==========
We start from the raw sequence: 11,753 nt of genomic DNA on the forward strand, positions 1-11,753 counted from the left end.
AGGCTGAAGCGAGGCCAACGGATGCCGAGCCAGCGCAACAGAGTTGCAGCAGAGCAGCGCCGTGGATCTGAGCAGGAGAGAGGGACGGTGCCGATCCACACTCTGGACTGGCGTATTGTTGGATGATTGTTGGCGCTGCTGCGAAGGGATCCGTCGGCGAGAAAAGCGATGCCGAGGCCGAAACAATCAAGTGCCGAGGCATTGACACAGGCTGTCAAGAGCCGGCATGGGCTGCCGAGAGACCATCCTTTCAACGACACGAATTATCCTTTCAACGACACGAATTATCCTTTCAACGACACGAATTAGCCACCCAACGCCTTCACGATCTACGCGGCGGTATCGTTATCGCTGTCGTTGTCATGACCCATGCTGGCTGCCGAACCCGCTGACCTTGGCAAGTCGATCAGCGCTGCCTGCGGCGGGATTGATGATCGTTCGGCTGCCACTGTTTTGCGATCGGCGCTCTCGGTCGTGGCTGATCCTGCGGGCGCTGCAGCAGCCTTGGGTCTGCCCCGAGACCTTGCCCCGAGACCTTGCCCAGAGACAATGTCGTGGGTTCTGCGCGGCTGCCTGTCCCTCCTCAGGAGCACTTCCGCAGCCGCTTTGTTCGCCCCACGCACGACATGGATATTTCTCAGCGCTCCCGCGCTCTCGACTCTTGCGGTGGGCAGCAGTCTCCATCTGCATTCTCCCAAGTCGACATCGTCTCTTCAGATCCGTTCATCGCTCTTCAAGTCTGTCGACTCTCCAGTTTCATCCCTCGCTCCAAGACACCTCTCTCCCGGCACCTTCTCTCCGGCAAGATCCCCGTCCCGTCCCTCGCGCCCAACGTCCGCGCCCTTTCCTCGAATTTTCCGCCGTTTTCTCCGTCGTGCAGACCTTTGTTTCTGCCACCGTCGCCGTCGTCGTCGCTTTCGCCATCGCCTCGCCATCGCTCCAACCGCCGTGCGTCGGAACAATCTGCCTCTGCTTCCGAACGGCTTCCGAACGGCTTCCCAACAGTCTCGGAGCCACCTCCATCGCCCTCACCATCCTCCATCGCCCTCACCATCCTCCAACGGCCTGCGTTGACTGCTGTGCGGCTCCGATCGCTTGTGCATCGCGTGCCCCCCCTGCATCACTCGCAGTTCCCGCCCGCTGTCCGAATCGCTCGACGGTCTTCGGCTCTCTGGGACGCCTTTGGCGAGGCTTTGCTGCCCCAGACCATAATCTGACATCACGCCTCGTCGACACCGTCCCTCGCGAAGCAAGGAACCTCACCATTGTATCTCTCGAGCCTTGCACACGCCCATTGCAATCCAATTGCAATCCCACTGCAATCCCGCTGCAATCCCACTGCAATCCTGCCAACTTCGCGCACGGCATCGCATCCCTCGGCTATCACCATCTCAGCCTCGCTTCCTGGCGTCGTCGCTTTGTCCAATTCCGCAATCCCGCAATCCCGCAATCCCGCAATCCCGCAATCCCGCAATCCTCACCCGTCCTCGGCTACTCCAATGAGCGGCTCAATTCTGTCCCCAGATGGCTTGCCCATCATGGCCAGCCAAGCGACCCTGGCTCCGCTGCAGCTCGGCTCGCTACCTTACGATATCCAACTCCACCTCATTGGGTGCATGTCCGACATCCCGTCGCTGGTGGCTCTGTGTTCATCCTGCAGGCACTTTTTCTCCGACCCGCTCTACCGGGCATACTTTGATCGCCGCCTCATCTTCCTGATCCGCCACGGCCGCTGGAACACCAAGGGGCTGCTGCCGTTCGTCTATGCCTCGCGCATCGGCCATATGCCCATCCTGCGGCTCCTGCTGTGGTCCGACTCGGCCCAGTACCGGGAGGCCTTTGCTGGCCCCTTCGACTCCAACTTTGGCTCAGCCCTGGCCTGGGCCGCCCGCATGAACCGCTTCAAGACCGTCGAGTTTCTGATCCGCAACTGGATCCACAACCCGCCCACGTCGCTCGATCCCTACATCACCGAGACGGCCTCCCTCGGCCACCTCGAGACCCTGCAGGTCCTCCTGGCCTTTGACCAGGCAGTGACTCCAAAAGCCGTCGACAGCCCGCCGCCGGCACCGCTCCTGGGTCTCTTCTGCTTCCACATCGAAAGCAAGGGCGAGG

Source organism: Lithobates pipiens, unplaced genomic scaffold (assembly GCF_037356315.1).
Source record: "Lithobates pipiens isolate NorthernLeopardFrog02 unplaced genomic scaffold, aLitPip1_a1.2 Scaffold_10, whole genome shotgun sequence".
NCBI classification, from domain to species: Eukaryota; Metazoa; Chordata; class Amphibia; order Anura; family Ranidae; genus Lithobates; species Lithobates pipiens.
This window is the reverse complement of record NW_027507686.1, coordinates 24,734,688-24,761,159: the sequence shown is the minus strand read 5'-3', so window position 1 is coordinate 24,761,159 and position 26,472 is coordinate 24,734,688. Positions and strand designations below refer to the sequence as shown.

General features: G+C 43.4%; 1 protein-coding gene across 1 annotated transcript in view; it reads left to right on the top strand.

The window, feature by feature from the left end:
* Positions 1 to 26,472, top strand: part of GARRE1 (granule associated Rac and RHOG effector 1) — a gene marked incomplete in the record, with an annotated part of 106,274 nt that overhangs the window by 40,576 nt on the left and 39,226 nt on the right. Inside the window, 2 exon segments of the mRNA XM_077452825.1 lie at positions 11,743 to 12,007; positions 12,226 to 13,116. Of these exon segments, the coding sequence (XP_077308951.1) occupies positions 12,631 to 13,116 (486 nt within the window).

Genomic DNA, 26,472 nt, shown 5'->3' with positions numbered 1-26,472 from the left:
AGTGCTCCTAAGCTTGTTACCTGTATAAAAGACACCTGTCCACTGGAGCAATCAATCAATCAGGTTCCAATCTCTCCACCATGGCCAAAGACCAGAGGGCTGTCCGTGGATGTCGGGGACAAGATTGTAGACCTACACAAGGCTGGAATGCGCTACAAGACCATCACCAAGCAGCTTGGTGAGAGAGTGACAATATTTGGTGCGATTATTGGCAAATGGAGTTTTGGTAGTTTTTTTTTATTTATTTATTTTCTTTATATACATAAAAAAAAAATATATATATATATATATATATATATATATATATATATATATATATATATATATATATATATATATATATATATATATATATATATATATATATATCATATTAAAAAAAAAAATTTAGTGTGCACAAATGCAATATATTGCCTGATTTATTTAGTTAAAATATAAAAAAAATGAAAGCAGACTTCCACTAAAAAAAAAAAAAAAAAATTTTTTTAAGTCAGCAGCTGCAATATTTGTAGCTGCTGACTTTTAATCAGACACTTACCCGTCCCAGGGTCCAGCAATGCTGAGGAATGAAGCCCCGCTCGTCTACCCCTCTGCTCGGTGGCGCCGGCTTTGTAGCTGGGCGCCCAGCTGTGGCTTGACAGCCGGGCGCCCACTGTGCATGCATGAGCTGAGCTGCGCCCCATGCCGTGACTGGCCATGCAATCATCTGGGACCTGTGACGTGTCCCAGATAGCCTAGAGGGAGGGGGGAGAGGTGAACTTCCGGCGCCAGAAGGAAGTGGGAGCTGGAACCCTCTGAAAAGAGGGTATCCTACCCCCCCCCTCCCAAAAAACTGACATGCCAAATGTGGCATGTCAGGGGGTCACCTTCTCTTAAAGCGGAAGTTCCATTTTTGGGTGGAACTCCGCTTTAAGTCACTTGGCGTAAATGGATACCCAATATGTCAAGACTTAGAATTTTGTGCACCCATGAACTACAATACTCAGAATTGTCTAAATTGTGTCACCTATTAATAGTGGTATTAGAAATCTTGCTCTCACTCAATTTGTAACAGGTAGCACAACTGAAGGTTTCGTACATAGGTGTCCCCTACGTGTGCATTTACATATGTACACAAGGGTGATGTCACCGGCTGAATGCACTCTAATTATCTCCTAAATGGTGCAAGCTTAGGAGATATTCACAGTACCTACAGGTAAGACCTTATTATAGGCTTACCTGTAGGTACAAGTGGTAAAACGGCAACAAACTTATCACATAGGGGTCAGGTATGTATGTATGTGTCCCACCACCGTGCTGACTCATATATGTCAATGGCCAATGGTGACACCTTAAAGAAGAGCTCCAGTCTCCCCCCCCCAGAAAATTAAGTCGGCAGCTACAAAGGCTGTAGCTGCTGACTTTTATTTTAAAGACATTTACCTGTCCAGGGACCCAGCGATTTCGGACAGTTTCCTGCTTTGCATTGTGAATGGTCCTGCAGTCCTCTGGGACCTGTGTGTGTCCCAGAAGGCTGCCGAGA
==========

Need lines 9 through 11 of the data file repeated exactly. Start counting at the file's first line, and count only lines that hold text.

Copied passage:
* Positions 1 to 26,472, top strand: part of GARRE1 (granule associated Rac and RHOG effector 1) — a gene marked incomplete in the record, with an annotated part of 106,274 nt that overhangs the window by 40,576 nt on the left and 39,226 nt on the right. Inside the window, 2 exon segments of the mRNA XM_077452825.1 lie at positions 11,743 to 12,007; positions 12,226 to 13,116. Of these exon segments, the coding sequence (XP_077308951.1) occupies positions 12,631 to 13,116 (486 nt within the window).

Genomic DNA, 26,472 nt, shown 5'->3' with positions numbered 1-26,472 from the left:
AGTGCTCCTAAGCTTGTTACCTGTATAAAAGACACCTGTCCACTGGAGCAATCAATCAATCAGGTTCCAATCTCTCCACCATGGCCAAAGACCAGAGGGCTGTCCGTGGATGTCGGGGACAAGATTGTAGACCTACACAAGGCTGGAATGCGCTACAAGACCATCACCAAGCAGCTTGGTGAGAGAGTGACAATATTTGGTGCGATTATTGGCAAATGGAGTTTTGGTAGTTTTTTTTTATTTATTTATTTTCTTTATATACATAAAAAAAAAATATATATATATATATATATATATATATATATATATATATATATATATATATATATATATATATATATATATATATATATATATATATATATATATCATATTAAAAAAAAAAATTTAGTGTGCACAAATGCAATATATTGCCTGATTTATTTAGTTAAAATATAAAAAAAATGAAAGCAGACTTCCACTAAAAAAAAAAAAAAAAAATTTTTTTAAGTCAGCAGCTGCAATATTTGTAGCTGCTGACTTTTAATCAGACACTTACCCGTCCCAGGGTCCAGCAATGCTGAGGAATGAAGCCCCGCTCGTCTACCCCTCTGCTCGGTGGCGCCGGCTTTGTAGCTGGGCGCCCAGCTGTGGCTTGACAGCCGGGCGCCCACTGTGCATGCATGAGCTGAGCTGCGCCCCATGCCGTGACTGGCCATGCAATCATCTGGGACCTGTGACGTGTCCCAGATAGCCTAGAGGGAGGGGGGAGAGGTGAACTTCCGGCGCCAGAAGGAAGTGGGAGCTGGAACCCTCTGAAAAGAGGGTATCCTACCCCCCCCCTCCCAAAAAACTGACATGCCAAATGTGGCATGTCAGGGGGTCACCTTCTCTTAAAGCGGAAGTTCCATTTTTGGGTGGAACTCCGCTTTAAGTCACTTGGCGTAAATGGATACCCAATATGTCAAGACTTAGAATTTTGTGCACCCATGAACTACAATACTCAGAATTGTCTAAATTGTGTCACCTATTAATAGTGGTATTAGAAATCTTGCTCTCACTCAATTTGTAACAGGTAGCACAACTGAAGGTTTCGTACATAGGTGTCCCCTACGTGTGCATTTACATATGTACACAAGGGTGATGTCACCGGCTGAATGCACTCTAATTATCTCCTAAATGGTGCAAGCTTAGGAGATATTCACAGTACCTACAGGTAAGACCTTATTATAGGCTTACCTGTAGGTACAAGTGGTAAAACGGCAACAAACTTATCACATAGGGGTCAGGTATGTATGTATGTGTCCCACCACCGTGCTGACTCATATATGTCAATGGCCAATGGTGACACCTTAAAGAAGAGCTCCAGTCTCCCCCCCCCAGAAAATTAAGTCGGCAGCTACAAAGGCTGTAGCTGCTGACTTTTATTTTAAAGACATTTACCTGTCCAGGGACCCAGCGATTTCGGACAGTTTCCTGCTTTGCATTGTGAATGGTCCTGCAGTCCTCTGGGACCTGTGTGTGTCCCAGAAGGCTGCCGAGA